On Mar. 15, Vietnam fully reopened its borders to foreign tourists, allowing quarantine-free entry and reinstated its pre-pandemic visa policies, including waivers for nationals of 24 countries.
"These positive moves have contributed to strengthening confidence in a brighter picture for the aviation industry this year," Nguyen Huu Nam, deputy director of the HCMC chapter of the Vietnam Chamber of Commerce and Industry (VCCI), said at an event held last week to present the Vietnam International Aviation Exhibition (VIAE 2022) set to take place in September.
Regarding this year's prospects, brokerage Bao Viet Securities (BVSC) has said in recent report that if new coronavirus variants are not too dangerous, international routes can recover strongly from the end of the second quarter onwards.
It has forecast the number of domestic and international passengers in 2022 at 30 million and five million, up 89.9 percent and 4.6 percent respectively over last year.
Meanwhile, Viet Capital Securities JSC (VCSC) estimates the number of domestic flights has reached 94 percent of the pre-pandemic period (2019).
The company expects that the total number of domestic passengers for Vietnam Airlines and Vietjet Air this year will be 92 percent and 91 percent of 2019, respectively; and that of international passengers will be 44 percent.
Nguyen Phuoc Thang, Head of Science – Technology and Environment Department of Civil Aviation Authority of Vietnam, said from now until the end of August, carriers will increase the number of flights to serve tourists and the market will recover "very quickly."
The industry is coming out of two quiet years, resuming international commercial flights about a month ago.
As for international flights, Vietnam officially resumed services on nine routes on Jan. 1 before reopening flights to all markets starting mid-February with several Covid related restrictions.
According to the General Statistics Office, 91,000 foreigners arrived in Vietnam in the first quarter, up 89.1 percent against the same period last year. Of these, 90.5 percent came on flights, up 165.2 percent.
In 2021, the number of passengers dropped to the lowest ever level in history, to 15.9 million, with that of foreign and domestic passengers dropping by 96.5 percent and 50.5 percent against 2020, respectively.
As the fourth Covid-19 wave hit the country in April last year, domestic flights were put on hold late August and only a limited number of flights resumed early October.
Between Oct. 10-20, only one return flight was allowed on 19 domestic routes compared to 58 routes in 2019. and it was not until after that pilot period that domestic flights resumed gradually.
The demand for flying in Vietnam entered the "new normal" phase during the latest Tet, or Lunar New Year holiday, which last nine days starting Jan. 29.
According to the Vietnam Air Traffic Management Corporation (VATM), Vietnamese carriers operated 10,711 flights on domestic routes between Jan. 29 and Feb. 2, an increase by more than 69 percent against the previous Tet holiday.
However, the aviation industry has several obstacles to contend with before it gains a strong recovery momentum. One major obstacle is access to its major feeder markets before the pandemic, namely, China, South Korea, Japan and Russia.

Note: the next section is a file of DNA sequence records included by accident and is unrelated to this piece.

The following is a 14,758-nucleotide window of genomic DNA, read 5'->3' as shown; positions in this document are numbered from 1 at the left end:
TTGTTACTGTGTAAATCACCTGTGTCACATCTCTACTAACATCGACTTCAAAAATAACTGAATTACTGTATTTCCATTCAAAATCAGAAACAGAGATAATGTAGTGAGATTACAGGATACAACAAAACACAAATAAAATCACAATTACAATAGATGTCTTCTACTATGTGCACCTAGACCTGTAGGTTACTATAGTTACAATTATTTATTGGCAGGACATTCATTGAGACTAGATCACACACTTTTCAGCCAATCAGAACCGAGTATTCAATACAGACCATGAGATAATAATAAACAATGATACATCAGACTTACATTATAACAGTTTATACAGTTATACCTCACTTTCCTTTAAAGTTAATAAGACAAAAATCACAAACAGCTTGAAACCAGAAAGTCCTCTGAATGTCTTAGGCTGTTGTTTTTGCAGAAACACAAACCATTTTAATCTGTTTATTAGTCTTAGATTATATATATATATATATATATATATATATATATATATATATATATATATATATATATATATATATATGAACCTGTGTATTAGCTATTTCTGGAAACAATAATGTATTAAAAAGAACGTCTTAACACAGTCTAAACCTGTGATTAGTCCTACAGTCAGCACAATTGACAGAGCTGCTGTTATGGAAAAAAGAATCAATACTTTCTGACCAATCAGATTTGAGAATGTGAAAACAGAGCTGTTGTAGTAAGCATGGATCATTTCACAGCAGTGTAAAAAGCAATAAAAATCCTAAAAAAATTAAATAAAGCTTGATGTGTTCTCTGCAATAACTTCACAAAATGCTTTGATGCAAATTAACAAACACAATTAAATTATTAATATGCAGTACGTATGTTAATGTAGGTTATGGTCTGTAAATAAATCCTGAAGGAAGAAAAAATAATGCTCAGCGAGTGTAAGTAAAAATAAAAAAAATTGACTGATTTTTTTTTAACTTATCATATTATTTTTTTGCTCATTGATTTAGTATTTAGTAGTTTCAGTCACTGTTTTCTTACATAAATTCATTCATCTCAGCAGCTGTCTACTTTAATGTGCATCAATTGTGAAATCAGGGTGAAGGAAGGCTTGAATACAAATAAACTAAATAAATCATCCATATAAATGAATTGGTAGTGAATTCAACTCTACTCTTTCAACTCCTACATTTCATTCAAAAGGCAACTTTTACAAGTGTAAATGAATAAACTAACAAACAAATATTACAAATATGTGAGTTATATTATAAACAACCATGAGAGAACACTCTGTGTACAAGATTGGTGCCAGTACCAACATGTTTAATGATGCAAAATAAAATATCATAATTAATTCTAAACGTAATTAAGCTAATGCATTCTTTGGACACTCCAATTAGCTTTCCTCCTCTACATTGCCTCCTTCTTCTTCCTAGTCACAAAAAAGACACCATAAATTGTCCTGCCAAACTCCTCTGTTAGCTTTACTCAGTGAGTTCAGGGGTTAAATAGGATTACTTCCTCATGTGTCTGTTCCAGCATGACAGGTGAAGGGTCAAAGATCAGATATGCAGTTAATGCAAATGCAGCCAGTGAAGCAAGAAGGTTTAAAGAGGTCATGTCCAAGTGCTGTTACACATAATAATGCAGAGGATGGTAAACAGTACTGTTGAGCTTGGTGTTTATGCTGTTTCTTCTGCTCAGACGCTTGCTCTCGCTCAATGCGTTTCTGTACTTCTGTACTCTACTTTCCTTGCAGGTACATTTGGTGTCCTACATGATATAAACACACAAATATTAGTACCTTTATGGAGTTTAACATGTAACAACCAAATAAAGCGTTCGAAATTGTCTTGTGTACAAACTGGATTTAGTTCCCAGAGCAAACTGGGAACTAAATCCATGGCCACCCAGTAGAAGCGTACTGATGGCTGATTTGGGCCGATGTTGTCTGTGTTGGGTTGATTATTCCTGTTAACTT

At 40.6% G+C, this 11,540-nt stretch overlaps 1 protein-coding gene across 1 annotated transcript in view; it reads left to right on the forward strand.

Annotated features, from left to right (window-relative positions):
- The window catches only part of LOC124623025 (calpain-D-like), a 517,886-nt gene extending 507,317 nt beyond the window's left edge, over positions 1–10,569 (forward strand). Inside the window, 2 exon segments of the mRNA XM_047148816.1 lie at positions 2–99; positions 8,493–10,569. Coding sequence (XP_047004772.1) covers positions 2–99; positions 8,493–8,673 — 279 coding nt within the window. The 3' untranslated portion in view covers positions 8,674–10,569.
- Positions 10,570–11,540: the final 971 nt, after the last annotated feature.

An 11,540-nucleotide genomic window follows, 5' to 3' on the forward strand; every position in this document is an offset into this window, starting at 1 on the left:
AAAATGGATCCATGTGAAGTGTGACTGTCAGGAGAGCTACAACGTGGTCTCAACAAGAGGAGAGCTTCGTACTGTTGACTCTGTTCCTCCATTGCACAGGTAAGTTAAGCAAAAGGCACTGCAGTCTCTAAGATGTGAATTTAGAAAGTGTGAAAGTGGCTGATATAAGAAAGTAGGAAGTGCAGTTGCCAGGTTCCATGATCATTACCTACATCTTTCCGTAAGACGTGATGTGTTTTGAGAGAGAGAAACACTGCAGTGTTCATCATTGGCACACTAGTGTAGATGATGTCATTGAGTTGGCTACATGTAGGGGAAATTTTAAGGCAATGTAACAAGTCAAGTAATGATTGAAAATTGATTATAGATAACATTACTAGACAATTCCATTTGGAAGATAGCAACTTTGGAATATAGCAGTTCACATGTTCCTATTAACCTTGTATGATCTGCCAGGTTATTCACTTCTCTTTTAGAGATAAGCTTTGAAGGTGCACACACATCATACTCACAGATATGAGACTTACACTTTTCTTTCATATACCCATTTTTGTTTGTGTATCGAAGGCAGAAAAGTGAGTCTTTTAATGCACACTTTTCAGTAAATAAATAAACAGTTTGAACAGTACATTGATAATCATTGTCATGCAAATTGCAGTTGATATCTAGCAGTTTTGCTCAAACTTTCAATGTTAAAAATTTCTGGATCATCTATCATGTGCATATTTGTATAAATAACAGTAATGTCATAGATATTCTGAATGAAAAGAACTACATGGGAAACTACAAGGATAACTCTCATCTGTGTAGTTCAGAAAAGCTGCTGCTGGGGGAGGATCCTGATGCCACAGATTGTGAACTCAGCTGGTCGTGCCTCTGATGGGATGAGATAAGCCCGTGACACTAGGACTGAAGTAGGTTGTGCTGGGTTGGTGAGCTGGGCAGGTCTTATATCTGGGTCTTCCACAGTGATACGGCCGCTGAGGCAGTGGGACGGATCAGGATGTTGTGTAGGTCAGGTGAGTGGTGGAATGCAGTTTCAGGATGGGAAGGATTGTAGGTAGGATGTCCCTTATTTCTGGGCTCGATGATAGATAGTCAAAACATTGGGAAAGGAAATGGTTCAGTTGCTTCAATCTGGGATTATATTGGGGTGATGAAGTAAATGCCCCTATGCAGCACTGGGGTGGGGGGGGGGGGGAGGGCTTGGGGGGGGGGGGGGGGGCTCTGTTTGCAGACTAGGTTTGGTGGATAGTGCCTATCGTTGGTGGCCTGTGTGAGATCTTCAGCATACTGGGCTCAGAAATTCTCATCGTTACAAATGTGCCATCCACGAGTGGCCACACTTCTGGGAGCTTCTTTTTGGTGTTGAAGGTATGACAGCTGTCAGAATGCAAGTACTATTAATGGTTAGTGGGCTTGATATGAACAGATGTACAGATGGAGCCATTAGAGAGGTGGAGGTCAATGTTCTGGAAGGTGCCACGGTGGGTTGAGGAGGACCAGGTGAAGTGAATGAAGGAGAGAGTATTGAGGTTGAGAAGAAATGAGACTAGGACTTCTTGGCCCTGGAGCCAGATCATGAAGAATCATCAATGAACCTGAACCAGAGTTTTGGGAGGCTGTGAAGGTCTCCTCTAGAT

For now, China is still pursuing a "zero Covid" policy and South Korea still maintains tight border control. The ongoing Russia-Ukraine crisis will also prevent Russian tourists from going on tours abroad.
The VCSC has suggested that Vietnam diversify its markets while waiting for the traditional ones to recover.
According to Destination Insights with Google, the U.S. and Europe are among markets with the highest search demand for information on accommodation and air travel to Vietnam since the reopening was announced.
The other obstacle airlines could face in the near future is fuel prices, which accounted for 29 percent and 43 percent of the input costs for Vietnam Airlines and Vietjet Air in the 2015-2019 period.
In January, the average price of jet fuel rose to about $101 per barrel, higher than the $77.8 forecast by the International Air Transport Association in Oct. 2021.
Luong Thi Xuan, CEO of Vietnam Aviation Expo JSC, said the aviation industry needs to pay more attention to other services like aircraft for agriculture businesses or rescue missions and private aircraft for rich people.
The industry also needs to develop its human resources and attract investment opportunities for manufacturing spare parts and aviation maintenance services, she said.
Although Vietnam has started to organize aviation exhibitions, the scale of such programs was still small compared to the market of almost 100 million people, she said.
These cannot be considered a "True Air Show", because the exhibitions have mainly consisted of several booths inside a hall, she added.
Also attending the event to present VIAE 2022, Major General Hoang Viet Quang, deputy director of the Operations Department under the General Staff of the Vietnam People's Army, said many large foreign firms have come to Vietnam and proposed the idea of organizing an 'Air Show' in the country.
However, current infrastructure and air traffic conditions were not favorable for such a show, he added.
Quang said an attractive international "Air Show" would need the display of aircraft on the ground and performances in the air.
For the ground display, the country does not have suitable place because the two biggest airports – Tan Son Nhat and Noi Bai in HCMC and Hanoi – were always overloaded and busy.
Such shows can only be held after the Long Thanh International Airport being built in Dong Nai Province becomes operational, Quang said.